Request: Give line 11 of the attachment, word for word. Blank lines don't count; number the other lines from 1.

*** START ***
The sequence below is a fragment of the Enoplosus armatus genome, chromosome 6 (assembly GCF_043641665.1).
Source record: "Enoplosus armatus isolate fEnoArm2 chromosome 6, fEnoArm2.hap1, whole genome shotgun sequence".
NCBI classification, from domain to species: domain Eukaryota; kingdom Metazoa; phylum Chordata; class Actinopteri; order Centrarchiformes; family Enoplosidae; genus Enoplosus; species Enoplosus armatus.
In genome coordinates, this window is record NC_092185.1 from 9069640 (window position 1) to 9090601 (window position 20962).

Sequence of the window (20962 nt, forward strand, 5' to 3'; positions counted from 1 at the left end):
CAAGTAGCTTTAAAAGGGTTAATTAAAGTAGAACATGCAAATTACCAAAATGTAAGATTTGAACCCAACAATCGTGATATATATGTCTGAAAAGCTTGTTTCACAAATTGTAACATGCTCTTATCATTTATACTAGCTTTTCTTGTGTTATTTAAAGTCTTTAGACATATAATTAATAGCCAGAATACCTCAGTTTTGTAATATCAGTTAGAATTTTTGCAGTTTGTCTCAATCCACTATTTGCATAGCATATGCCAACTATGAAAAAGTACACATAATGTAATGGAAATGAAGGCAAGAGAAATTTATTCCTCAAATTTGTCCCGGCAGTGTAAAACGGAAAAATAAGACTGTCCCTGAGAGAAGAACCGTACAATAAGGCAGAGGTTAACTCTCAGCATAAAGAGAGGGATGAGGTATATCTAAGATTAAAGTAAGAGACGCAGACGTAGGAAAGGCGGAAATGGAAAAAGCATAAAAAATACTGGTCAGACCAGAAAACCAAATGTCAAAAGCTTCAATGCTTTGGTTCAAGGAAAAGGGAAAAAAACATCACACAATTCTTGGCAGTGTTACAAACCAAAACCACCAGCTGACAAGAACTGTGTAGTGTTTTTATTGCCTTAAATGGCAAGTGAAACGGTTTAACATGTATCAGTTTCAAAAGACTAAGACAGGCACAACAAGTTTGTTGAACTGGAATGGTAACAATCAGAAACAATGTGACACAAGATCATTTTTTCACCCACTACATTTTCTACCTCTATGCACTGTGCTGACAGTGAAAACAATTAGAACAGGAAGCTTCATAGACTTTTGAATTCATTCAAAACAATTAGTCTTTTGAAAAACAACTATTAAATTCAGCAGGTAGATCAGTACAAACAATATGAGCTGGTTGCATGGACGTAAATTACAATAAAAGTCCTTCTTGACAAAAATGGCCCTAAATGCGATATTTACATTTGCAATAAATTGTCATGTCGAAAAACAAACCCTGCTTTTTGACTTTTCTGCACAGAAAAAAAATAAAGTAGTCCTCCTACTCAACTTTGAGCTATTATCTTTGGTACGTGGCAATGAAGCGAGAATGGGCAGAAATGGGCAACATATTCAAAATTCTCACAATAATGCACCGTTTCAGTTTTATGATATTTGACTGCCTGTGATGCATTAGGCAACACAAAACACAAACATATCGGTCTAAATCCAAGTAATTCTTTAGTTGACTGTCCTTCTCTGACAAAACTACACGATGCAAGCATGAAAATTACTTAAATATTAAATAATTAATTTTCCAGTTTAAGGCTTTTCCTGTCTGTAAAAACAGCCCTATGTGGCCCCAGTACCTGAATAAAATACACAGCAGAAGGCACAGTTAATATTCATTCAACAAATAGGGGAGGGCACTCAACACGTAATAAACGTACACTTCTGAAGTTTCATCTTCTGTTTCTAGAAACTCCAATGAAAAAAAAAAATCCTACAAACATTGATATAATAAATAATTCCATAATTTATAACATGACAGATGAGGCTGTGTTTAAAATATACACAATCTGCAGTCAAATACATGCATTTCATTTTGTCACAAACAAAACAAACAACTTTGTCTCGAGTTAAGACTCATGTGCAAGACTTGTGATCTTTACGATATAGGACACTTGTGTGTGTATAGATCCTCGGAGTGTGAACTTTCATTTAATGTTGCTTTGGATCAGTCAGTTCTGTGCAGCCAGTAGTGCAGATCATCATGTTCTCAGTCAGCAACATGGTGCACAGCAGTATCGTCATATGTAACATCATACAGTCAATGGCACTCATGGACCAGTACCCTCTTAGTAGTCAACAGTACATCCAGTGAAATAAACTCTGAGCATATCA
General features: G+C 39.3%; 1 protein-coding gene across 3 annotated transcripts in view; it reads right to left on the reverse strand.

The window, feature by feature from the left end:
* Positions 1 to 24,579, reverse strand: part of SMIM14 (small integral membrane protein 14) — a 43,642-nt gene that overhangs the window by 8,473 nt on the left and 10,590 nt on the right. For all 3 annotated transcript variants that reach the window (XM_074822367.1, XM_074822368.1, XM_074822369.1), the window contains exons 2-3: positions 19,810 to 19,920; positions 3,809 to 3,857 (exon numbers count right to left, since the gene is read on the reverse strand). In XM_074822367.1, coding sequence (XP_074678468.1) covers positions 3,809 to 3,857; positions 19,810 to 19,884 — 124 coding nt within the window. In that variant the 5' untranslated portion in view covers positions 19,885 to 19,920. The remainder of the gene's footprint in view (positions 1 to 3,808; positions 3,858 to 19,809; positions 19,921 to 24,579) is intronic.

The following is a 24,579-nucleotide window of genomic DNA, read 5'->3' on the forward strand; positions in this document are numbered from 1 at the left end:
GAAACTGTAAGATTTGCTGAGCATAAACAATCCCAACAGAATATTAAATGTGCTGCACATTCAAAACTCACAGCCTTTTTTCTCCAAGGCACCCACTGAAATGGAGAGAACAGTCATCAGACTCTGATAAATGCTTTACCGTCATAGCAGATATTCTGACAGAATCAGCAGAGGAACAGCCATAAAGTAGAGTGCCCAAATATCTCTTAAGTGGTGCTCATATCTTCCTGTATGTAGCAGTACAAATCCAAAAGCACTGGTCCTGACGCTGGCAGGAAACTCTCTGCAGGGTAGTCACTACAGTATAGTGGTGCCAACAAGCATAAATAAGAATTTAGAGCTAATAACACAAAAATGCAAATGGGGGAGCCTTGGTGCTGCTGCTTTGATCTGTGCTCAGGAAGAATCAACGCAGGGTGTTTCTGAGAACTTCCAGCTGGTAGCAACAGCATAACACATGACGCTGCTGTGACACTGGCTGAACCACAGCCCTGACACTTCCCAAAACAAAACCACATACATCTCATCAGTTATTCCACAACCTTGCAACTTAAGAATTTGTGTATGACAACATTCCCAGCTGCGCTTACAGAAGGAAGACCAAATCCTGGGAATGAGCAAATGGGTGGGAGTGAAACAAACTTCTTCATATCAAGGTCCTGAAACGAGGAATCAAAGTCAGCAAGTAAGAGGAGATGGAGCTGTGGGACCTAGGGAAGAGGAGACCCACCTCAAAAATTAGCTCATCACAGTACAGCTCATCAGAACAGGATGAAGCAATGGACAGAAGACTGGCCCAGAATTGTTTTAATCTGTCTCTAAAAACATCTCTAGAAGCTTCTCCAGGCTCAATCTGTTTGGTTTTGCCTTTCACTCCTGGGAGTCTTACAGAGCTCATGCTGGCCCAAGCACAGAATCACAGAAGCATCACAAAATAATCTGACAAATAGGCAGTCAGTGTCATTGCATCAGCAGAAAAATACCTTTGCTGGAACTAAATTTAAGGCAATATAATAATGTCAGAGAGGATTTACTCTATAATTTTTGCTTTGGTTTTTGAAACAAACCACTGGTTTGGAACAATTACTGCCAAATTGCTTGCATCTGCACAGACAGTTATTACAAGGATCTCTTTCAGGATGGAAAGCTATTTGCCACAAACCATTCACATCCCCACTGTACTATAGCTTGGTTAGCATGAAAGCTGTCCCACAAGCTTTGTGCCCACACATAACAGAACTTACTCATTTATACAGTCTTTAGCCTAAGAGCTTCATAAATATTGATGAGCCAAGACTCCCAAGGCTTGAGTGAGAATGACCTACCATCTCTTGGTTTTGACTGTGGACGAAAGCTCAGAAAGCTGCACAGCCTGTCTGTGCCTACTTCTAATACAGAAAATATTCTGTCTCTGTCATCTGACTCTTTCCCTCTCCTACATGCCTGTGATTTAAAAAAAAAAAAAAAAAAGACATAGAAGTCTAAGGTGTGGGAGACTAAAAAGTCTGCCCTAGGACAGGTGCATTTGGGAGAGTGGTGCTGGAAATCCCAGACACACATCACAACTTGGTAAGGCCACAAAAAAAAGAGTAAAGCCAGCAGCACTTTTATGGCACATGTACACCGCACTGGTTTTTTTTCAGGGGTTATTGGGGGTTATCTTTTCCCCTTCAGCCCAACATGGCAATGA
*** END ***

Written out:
GAAACTGTAAGATTTGCTGAGCATAAACAATCCCAACAGAATATTAAATGTGCTGCACATTCAAAACTCACAGCCTTTTTTCTCCAAGGCACCCACTGAAATGGAGAGAACAGTCATCAGACTCTGATAAATGCTTTACCGTCATAGCAGATATTCTGACAGAATCAGCAGAGGAACAGCCATAAAGTAGAGTGCCCAAATATCTCTTAAGTGGTGCTCATATCTTCCTGTATGTAGCAGTACAAATCCAAAAGCACTGGTCCTGACGCTGGCAGGAAACTCTCTGCAGGGTAGTCACTACAGTATAGTGGTGCCAACAAGCATAAATAAGAATTTAGAGCTAATAACACAAAAATGCAAATGGGGGAGCCTTGGTGCTGCTGCTTTGATCTGTGCTCAGGAAGAATCAACGCAGGGTGTTTCTGAGAACTTCCAGCTGGTAGCAACAGCATAACACATGACGCTGCTGTGACACTGGCTGAACCACAGCCCTGACACTTCCCAAAACAAAACCACATACATCTCATCAGTTATTCCACAACCTTGCAACTTAAGAATTTGTGTATGACAACATTCCCAGCTGCGCTTACAGAAGGAAGACCAAATCCTGGGAATGAGCAAATGGGTGGGAGTGAAACAAACTTCTTCATATCAAGGTCCTGAAACGAGGAATCAAAGTCAGCAAGTAAGAGGAGATGGAGCTGTGGGACCTAGGGAAGAGGAGACCCACCTCAAAAATTAGCTCATCACAGTACAGCTCATCAGAACAGGATGAAGCAATGGACAGAAGACTGGCCCAGAATTGTTTTAATCTGTCTCTAAAAACATCTCTAGAAGCTTCTCCAGGCTCAATCTGTTTGGTTTTGCCTTTCACTCCTGGGAGTCTTACAGAGCTCATGCTGGCCCAAGCACAGAATCACAGAAGCATCACAAAATAATCTGACAAATAGGCAGTCAGTGTCATTGCATCAGCAGAAAAATACCTTTGCTGGAACTAAATTTAAGGCAATATAATAATGTCAGAGAGGATTTACTCTATAATTTTTGCTTTGGTTTTTGAAACAAACCACTGGTTTGGAACAATTACTGCCAAATTGCTTGCATCTGCACAGACAGTTATTACAAGGATCTCTTTCAGGATGGAAAGCTATTTGCCACAAACCATTCACATCCCCACTGTACTATAGCTTGGTTAGCATGAAAGCTGTCCCACAAGCTTTGTGCCCACACATAACAGAACTTACTCATTTATACAGTCTTTAGCCTAAGAGCTTCATAAATATTGATGAGCCAAGACTCCCAAGGCTTGAGTGAGAATGACCTACCATCTCTTGGTTTTGACTGTGGACGAAAGCTCAGAAAGCTGCACAGCCTGTCTGTGCCTACTTCTAATACAGAAAATATTCTGTCTCTGTCATCTGACTCTTTCCCTCTCCTACATGCCTGTGATTTAAAAAAAAAAAAAAAAAAGACATAGAAGTCTAAGGTGTGGGAGACTAAAAAGTCTGCCCTAGGACAGGTGCATTTGGGAGAGTGGTGCTGGAAATCCCAGACACACATCACAACTTGGTAAGGCCACAAAAAAAAGAGTAAAGCCAGCAGCACTTTTATGGCACATGTACACCGCACTGGTTTTTTTTCAGGGGTTATTGGGGGTTATCTTTTCCCCTTCAGCCCAACATGGCAATGA